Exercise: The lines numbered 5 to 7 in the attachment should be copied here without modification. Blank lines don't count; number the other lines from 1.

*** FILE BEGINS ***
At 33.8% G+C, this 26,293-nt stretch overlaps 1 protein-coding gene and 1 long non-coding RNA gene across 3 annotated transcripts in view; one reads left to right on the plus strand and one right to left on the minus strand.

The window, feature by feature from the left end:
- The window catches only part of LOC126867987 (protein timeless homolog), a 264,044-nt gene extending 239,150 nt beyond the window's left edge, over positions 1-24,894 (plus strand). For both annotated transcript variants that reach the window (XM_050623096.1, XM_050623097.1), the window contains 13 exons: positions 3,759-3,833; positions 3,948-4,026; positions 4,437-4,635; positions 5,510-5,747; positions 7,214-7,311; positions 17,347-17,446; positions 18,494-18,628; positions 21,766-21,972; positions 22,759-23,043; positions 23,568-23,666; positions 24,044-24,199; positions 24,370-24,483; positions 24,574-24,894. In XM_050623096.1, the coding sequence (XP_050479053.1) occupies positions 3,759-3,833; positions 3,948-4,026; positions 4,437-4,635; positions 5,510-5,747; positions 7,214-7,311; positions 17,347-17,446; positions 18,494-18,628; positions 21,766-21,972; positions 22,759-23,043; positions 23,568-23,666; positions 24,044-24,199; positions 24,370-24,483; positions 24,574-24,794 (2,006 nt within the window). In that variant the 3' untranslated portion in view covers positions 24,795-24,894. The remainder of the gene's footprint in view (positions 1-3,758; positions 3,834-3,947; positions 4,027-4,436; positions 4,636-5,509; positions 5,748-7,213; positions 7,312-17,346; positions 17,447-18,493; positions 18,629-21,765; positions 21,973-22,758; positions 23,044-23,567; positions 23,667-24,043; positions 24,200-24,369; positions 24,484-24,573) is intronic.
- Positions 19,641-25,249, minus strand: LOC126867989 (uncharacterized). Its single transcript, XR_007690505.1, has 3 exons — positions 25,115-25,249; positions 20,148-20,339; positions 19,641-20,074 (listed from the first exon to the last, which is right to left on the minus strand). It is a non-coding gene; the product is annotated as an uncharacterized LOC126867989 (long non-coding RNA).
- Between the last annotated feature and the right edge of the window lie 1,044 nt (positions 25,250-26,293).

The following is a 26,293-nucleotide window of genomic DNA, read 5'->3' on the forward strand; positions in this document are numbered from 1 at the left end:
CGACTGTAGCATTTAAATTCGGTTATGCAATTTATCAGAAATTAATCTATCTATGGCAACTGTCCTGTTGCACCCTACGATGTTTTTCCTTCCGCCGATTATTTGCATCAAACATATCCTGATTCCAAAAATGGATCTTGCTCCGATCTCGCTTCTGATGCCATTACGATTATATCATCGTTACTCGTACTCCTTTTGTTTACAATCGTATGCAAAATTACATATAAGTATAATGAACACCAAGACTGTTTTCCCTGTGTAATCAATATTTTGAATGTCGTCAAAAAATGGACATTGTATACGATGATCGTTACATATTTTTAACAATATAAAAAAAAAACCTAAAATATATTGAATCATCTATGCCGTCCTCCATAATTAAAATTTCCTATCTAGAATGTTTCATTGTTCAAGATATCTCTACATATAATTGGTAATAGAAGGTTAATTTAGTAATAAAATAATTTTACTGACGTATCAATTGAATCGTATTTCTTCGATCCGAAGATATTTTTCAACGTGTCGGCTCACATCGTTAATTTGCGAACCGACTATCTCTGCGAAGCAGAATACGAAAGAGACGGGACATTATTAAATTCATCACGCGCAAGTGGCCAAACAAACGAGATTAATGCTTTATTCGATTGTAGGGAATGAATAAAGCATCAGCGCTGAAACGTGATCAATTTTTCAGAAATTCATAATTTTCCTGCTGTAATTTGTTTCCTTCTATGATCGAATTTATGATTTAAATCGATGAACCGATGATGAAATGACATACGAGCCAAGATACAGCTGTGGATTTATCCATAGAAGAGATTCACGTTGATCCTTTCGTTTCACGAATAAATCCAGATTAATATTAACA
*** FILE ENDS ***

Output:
- Between the last annotated feature and the right edge of the window lie 1,044 nt (positions 25,250-26,293).

The following is a 26,293-nucleotide window of genomic DNA, read 5'->3' on the forward strand; positions in this document are numbered from 1 at the left end:
CGACTGTAGCATTTAAATTCGGTTATGCAATTTATCAGAAATTAATCTATCTATGGCAACTGTCCTGTTGCACCCTACGATGTTTTTCCTTCCGCCGATTATTTGCATCAAACATATCCTGATTCCAAAAATGGATCTTGCTCCGATCTCGCTTCTGATGCCATTACGATTATATCATCGTTACTCGTACTCCTTTTGTTTACAATCGTATGCAAAATTACATATAAGTATAATGAACACCAAGACTGTTTTCCCTGTGTAATCAATATTTTGAATGTCGTCAAAAAATGGACATTGTATACGATGATCGTTACATATTTTTAACAATATAAAAAAAAAACCTAAAATATATTGAATCATCTATGCCGTCCTCCATAATTAAAATTTCCTATCTAGAATGTTTCATTGTTCAAGATATCTCTACATATAATTGGTAATAGAAGGTTAATTTAGTAATAAAATAATTTTACTGACGTATCAATTGAATCGTATTTCTTCGATCCGAAGATATTTTTCAACGTGTCGGCTCACATCGTTAATTTGCGAACCGACTATCTCTGCGAAGCAGAATACGAAAGAGACGGGACATTATTAAATTCATCACGCGCAAGTGGCCAAACAAACGAGATTAATGCTTTATTCGATTGTAGGGAATGAATAAAGCATCAGCGCTGAAACGTGATCAATTTTTCAGAAATTCATAATTTTCCTGCTGTAATTTGTTTCCTTCTATGATCGAATTTATGATTTAAATCGATGAACCGATGATGAAATGACATACGAGCCAAGATACAGCTGTGGATTTATCCATAGAAGAGATTCACGTTGATCCTTTCGTTTCACGAATAAATCCAGATTAATATTAACA